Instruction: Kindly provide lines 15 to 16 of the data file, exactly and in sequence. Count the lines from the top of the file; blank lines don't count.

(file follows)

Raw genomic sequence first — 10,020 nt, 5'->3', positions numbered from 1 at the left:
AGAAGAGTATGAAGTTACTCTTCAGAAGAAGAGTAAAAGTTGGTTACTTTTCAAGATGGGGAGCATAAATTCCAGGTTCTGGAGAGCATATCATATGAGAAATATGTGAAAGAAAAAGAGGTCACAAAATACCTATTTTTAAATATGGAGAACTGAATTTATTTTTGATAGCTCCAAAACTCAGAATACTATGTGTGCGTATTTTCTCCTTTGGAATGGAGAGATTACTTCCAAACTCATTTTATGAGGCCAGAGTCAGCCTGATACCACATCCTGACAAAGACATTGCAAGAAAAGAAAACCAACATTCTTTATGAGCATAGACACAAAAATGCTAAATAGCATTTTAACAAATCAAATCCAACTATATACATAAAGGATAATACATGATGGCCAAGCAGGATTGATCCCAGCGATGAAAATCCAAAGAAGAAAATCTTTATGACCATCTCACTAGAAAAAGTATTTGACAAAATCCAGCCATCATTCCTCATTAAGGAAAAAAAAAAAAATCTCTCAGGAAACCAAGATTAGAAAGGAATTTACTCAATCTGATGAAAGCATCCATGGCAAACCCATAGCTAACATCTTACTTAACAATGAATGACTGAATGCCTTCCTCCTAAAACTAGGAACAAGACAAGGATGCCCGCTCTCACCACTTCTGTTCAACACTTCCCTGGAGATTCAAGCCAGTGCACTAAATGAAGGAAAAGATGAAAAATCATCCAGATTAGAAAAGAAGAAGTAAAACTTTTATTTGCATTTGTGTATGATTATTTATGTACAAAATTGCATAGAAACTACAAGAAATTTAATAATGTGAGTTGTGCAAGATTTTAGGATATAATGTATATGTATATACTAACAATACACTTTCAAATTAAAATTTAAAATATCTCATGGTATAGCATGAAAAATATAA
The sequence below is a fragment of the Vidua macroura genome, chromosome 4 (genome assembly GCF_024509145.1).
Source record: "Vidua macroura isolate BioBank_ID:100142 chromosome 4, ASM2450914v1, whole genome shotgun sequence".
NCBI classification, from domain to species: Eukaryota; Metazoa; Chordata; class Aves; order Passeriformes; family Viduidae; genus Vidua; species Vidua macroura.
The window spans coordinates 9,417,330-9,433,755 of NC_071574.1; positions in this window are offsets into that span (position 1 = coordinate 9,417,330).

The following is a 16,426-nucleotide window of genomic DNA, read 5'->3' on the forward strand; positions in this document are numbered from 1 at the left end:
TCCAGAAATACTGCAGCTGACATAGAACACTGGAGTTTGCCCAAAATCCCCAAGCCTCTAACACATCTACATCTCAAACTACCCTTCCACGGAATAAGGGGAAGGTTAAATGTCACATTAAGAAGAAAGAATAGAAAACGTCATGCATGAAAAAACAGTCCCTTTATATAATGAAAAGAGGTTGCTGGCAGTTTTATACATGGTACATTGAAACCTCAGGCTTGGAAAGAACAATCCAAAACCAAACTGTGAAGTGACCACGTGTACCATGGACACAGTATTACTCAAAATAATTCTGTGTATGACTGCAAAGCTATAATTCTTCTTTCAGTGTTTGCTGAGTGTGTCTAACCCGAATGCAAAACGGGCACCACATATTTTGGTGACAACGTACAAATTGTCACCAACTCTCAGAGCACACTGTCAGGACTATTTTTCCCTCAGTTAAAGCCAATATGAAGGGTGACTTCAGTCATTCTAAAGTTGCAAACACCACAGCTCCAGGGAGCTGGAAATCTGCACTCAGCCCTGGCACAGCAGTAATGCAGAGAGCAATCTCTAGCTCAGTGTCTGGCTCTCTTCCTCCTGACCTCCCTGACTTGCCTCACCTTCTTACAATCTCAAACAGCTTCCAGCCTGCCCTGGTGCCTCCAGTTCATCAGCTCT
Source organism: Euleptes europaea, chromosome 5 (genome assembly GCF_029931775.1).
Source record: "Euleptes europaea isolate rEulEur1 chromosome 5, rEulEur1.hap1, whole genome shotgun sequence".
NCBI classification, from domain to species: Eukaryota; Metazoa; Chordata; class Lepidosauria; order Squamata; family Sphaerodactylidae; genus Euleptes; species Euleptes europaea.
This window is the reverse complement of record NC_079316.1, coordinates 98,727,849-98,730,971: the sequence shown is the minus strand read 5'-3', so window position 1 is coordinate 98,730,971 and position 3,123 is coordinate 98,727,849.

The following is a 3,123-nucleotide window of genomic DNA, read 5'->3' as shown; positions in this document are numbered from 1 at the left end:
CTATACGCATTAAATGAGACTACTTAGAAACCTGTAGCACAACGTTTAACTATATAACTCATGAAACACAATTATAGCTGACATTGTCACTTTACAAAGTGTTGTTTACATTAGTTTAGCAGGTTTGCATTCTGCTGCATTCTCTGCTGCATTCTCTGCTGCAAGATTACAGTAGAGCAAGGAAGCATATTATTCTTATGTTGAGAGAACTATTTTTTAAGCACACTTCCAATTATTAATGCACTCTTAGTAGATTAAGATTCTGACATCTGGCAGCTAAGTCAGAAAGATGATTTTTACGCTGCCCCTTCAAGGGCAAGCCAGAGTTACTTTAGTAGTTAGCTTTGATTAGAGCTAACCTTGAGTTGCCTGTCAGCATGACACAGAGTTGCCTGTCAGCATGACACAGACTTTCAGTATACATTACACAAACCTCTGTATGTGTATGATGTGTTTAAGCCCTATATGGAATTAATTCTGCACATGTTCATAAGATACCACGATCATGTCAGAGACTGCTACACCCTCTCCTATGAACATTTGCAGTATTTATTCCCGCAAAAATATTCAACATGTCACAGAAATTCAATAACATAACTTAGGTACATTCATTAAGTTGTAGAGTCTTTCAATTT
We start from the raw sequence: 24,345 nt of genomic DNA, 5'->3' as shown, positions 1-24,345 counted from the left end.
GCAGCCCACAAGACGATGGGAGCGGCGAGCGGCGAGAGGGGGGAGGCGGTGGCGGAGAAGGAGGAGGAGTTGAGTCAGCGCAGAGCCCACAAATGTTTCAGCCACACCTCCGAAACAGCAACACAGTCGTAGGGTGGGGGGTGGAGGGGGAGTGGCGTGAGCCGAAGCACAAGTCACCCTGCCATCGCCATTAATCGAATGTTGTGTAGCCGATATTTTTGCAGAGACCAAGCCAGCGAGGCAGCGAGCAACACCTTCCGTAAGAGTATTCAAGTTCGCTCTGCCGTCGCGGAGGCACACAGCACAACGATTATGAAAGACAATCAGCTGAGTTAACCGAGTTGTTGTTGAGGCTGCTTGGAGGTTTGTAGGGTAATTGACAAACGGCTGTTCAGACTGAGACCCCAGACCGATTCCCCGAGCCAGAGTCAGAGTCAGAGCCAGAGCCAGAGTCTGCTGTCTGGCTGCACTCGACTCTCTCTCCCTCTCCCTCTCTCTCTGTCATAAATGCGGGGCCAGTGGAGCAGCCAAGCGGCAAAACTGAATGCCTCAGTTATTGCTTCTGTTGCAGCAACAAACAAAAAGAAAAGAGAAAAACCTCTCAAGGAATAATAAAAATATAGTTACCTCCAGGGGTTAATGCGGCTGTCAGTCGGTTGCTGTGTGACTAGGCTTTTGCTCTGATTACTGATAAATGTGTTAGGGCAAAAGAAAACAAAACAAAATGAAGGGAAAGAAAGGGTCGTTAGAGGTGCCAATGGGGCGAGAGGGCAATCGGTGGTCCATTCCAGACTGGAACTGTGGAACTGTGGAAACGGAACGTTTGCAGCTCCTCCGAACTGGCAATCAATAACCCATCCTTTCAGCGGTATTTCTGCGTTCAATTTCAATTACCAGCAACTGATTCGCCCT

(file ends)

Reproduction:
We start from the raw sequence: 24,345 nt of genomic DNA, 5'->3' as shown, positions 1-24,345 counted from the left end.
GCAGCCCACAAGACGATGGGAGCGGCGAGCGGCGAGAGGGGGGAGGCGGTGGCGGAGAAGGAGGAGGAGTTGAGTCAGCGCAGAGCCCACAAATGTTTCAGCCACACCTCCGAAACAGCAACACAGTCGTAGGGTGGGGGGTGGAGGGGGAGTGGCGTGAGCCGAAGCACAAGTCACCCTGCCATCGCCATTAATCGAATGTTGTGTAGCCGATATTTTTGCAGAGACCAAGCCAGCGAGGCAGCGAGCAACACCTTCCGTAAGAGTATTCAAGTTCGCTCTGCCGTCGCGGAGGCACACAGCACAACGATTATGAAAGACAATCAGCTGAGTTAACCGAGTTGTTGTTGAGGCTGCTTGGAGGTTTGTAGGGTAATTGACAAACGGCTGTTCAGACTGAGACCCCAGACCGATTCCCCGAGCCAGAGTCAGAGTCAGAGCCAGAGCCAGAGTCTGCTGTCTGGCTGCACTCGACTCTCTCTCCCTCTCCCTCTCTCTCTGTCATAAATGCGGGGCCAGTGGAGCAGCCAAGCGGCAAAACTGAATGCCTCAGTTATTGCTTCTGTTGCAGCAACAAACAAAAAGAAAAGAGAAAAACCTCTCAAGGAATAATAAAAATATAGTTACCTCCAGGGGTTAATGCGGCTGTCAGTCGGTTGCTGTGTGACTAGGCTTTTGCTCTGATTACTGATAAATGTGTTAGGGCAAAAGAAAACAAAACAAAATGAAGGGAAAGAAAGGGTCGTTAGAGGTGCCAATGGGGCGAGAGGGCAATCGGTGGTCCATTCCAGACTGGAACTGTGGAACTGTGGAAACGGAACGTTTGCAGCTCCTCCGAACTGGCAATCAATAACCCATCCTTTCAGCGGTATTTCTGCGTTCAATTTCAATTACCAGCAACTGATTCGCCCT